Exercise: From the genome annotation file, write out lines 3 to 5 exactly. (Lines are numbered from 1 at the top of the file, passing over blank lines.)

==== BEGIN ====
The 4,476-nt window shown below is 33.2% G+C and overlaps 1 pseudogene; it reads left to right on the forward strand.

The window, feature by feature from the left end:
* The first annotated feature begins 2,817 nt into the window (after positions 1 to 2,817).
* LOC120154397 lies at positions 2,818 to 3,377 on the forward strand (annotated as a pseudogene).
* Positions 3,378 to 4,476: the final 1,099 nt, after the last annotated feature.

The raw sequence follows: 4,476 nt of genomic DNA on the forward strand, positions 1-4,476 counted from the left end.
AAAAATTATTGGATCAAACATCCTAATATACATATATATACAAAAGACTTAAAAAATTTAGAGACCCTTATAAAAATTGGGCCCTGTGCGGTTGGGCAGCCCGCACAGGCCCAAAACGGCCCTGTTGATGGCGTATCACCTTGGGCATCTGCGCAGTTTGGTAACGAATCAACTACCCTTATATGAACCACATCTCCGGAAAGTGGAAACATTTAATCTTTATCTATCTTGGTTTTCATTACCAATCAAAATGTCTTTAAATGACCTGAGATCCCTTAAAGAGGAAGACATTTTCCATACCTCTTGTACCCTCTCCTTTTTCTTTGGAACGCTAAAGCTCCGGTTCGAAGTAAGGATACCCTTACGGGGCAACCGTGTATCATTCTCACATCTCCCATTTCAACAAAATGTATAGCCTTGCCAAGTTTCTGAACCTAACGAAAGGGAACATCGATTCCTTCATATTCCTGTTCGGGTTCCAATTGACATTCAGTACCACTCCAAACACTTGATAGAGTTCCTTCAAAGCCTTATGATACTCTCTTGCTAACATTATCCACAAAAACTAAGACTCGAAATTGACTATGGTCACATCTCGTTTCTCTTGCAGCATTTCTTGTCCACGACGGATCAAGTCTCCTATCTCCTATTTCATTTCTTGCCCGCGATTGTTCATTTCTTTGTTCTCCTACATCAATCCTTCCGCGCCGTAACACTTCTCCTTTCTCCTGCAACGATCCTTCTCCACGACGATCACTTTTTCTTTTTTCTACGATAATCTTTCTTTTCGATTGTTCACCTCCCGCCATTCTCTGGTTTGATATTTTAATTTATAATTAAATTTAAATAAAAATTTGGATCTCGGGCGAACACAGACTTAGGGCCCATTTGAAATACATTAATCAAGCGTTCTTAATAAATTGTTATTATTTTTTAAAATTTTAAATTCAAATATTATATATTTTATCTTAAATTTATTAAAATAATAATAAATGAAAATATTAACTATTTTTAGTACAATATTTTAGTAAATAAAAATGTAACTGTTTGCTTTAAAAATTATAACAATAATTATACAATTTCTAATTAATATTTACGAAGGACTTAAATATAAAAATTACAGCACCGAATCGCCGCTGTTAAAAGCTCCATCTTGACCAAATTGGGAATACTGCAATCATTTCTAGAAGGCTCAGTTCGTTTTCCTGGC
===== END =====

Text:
* The first annotated feature begins 2,817 nt into the window (after positions 1 to 2,817).
* LOC120154397 lies at positions 2,818 to 3,377 on the forward strand (annotated as a pseudogene).
* Positions 3,378 to 4,476: the final 1,099 nt, after the last annotated feature.